The question: I have a really hard time saying no to people but realize it’s time to be more assertive. Are there specific strategies to help me do this?
The answer: Assertiveness – being able to respectfully communicate your ideas, feelings and needs, while at the same time balancing the needs of others – is often easier in theory than in actuality. Assertive behaviour is quite different from passive behaviour (not standing up for your rights, or not expressing your needs and feelings) and aggressive behaviour (pushing for your own needs at the expense of others, or not allowing others to express their needs).
What makes it so hard to be assertive? Our upbringing, values and personality all play a role.
If you grew up in a home where you were not permitted to express your needs, or if those requests were met with an aggressive, dominating or abusive response, chances are over time you learned to quiet your own voice.
If you place strong value on “maintaining the peace” when it comes to relationships, you may (incorrectly) view an expression of your needs as being incompatible to that end goal. Or, if you are shy and introverted, it may be hard for you to voice your desires in interpersonal situations.
Societal stereotypes and cultural expectations also factor in – for example, women often have a harder time being assertive in some situations than men, and individuals from certain backgrounds, such as Asian cultures, may be taught that being assertive is a non-desirable trait.
What you need to keep in mind is that assertive behaviour is fundamentally respectful behaviour – it balances your rights with the rights of others, without putting one above the other. People often feel better about themselves when they are assertive, and others will demonstrate more respect for the person too. And remember, being assertive is not incompatible with being kind or empathetic.
Here are five tips on how to build your assertiveness and learn to say no:
1. Identify the situations in which you would like to be more assertive. Being able to anticipate the scenarios where you would like to change your behaviour is the first step.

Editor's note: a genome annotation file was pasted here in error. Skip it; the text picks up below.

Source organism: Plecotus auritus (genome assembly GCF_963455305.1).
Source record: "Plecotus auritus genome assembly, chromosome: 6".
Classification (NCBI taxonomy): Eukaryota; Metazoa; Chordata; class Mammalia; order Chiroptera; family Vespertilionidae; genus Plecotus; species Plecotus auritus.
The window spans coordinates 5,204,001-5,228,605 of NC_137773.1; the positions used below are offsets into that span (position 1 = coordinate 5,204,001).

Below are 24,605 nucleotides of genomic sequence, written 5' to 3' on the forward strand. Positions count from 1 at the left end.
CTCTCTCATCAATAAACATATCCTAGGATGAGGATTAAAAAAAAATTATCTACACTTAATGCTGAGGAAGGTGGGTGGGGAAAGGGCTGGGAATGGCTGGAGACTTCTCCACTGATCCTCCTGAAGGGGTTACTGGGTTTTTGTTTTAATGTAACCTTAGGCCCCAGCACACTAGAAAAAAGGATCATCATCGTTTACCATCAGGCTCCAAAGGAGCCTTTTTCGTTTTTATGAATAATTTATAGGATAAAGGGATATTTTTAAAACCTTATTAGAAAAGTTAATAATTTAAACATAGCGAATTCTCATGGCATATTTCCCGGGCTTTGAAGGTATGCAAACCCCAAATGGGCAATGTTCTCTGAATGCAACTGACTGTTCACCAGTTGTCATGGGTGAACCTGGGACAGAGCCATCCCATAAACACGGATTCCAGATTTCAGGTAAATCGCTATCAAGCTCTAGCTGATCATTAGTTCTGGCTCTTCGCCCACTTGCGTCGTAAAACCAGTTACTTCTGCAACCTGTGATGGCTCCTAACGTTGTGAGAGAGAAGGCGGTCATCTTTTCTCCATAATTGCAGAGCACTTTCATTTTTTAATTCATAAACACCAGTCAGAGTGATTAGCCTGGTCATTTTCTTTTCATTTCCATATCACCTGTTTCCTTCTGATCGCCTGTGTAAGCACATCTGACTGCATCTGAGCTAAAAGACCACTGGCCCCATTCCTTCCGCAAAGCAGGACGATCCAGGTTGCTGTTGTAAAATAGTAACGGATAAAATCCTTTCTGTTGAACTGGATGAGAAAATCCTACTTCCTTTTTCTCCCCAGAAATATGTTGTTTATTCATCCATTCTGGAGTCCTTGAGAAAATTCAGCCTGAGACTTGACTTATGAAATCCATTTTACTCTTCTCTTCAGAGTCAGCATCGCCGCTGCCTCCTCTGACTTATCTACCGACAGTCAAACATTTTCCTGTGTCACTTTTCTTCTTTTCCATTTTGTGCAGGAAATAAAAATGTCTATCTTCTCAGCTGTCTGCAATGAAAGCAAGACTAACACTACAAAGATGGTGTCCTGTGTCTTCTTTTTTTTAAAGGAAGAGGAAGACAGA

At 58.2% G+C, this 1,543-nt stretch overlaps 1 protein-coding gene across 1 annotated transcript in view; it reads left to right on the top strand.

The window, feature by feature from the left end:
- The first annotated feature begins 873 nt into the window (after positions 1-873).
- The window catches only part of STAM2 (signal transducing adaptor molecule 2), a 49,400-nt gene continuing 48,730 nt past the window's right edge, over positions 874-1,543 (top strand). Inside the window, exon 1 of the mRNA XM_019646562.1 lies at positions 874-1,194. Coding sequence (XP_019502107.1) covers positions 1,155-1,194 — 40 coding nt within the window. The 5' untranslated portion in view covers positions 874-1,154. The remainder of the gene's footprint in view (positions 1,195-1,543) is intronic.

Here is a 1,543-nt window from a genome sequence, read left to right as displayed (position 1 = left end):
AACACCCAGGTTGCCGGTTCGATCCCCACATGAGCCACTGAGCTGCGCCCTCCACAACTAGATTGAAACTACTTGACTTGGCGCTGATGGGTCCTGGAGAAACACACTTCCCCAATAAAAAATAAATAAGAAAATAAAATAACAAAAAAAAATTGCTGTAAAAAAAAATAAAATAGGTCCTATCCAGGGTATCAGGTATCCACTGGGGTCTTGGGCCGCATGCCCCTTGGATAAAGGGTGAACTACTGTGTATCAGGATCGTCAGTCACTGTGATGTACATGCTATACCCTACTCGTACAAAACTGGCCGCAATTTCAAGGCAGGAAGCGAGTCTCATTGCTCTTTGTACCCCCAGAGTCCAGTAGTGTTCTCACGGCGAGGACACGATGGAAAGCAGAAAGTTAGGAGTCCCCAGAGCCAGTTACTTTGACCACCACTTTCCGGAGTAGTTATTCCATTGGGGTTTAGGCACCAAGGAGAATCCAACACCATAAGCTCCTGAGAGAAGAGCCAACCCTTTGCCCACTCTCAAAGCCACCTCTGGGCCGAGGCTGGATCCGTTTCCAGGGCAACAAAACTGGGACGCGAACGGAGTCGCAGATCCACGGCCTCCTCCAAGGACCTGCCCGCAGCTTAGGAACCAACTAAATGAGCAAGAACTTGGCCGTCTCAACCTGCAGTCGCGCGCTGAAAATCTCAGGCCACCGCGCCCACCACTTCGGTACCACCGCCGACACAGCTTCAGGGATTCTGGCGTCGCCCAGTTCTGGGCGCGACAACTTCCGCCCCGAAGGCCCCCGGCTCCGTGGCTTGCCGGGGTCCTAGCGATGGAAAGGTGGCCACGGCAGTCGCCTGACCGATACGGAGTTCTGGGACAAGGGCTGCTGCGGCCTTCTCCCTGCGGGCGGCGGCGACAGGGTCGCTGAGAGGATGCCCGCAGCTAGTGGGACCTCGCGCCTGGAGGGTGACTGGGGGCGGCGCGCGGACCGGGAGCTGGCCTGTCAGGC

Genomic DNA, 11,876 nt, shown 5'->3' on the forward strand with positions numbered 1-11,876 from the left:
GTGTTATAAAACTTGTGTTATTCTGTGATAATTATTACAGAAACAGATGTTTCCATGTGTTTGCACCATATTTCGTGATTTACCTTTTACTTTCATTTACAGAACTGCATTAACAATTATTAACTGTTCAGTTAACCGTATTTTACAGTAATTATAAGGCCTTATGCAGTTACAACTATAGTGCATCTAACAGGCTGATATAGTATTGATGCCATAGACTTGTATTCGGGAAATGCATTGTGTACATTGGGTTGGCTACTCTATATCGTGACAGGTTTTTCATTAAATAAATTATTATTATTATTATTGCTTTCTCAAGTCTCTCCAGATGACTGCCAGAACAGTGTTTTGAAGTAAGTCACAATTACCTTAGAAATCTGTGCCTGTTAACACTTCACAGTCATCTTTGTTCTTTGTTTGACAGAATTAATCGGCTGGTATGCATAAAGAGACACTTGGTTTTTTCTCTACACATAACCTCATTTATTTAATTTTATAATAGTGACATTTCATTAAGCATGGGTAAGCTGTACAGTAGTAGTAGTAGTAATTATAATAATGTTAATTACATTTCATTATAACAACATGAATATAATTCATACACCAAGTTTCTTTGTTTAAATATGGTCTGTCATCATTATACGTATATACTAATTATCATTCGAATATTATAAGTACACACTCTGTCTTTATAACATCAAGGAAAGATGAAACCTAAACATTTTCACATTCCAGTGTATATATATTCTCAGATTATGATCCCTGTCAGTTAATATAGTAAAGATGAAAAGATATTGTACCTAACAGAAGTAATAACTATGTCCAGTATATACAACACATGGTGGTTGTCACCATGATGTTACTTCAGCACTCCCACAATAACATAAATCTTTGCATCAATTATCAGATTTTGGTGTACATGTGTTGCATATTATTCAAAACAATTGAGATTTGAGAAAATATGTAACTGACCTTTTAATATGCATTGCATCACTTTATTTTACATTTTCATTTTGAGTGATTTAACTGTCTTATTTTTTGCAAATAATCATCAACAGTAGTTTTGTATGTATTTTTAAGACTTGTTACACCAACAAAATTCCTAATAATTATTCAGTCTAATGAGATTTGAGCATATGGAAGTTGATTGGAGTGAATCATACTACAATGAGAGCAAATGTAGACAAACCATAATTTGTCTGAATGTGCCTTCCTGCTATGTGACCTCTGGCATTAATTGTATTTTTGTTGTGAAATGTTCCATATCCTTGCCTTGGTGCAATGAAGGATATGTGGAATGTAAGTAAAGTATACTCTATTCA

2. Identify your personal barriers. Think about the reasons it is hard for you to say no, and ask yourself if those assumptions are valid and accurate. Challenging the thoughts that interfere with your ability to say no can help you move forward; for example, if you believe that saying no makes you difficult to get along with, ask yourself if that is really true, and find other pieces of evidence that are incompatible with that belief.
3. Specifically articulate what you would like to say and think about why that is important to you. One of the hardest things about saying no is that “no” alone doesn’t capture the spirit of why you need to be assertive, and it can sometimes come across as rude. So, if you have made plans with a friend to see a show on Sunday night, rather than just saying “no,” add in the reason: “I’d love to see you, but I’m going to have to decline. I’ve realized I really need to get a decent night’s sleep before the work week starts, otherwise I’m wrecked for the day! How does the Tuesday early show work?”
4. Get feedback from a trusted friend. Receiving an objective opinion on how you want to communicate your needs can help you reshape your words/messaging if needed. Ask for feedback your words, tone and posturing. Non-verbal communication is hands down the most important part of how we communicate.
5. Practise, practise, practise! Visualize yourself saying no, practise in front of the mirror, and try it out in neutral situations that have a low risk for harm (with wait staff at a restaurant, a sales clerk at a store). Practice makes perfect, and part of the challenge is just becoming comfortable saying words that may feel unfamiliar to you.
Then, go for it. Try saying no in situations that matter to you – you will probably learn very quickly that the sky will not fall down once you begin asserting your needs. The only qualification is that if you have taken a very passive role in certain relationships, it may take others a little bit of getting used to the new you.
Note: If you are in any abusive relationship, or relationship that has the potential for abuse, assertive behaviour is not recommended. In this situation, seek out professional help and advice on how to proceed.
Dr. Joti Samra, R.Psych., is a clinical psychologist and organizational & media consultant. She is the host of OWN: Oprah Winfrey Network’s Million Dollar Neighbourhood and is the psychological consultant to CITY-TV’s The Bachelor Canada. Her website is www.drjotisamra.com and she can be followed @drjotisamra
Click here to submit your questions. Our Health Experts will answer select questions, which could appear in The Globe and Mail and/or on The Globe and Mail web site. Your name will not be published if your question is chosen.
The content provided in The Globe and Mail’s Ask a Health Expert centre is for information purposes only and is neither intended to be relied upon nor to be a substitute for professional medical advice, diagnosis or treatment.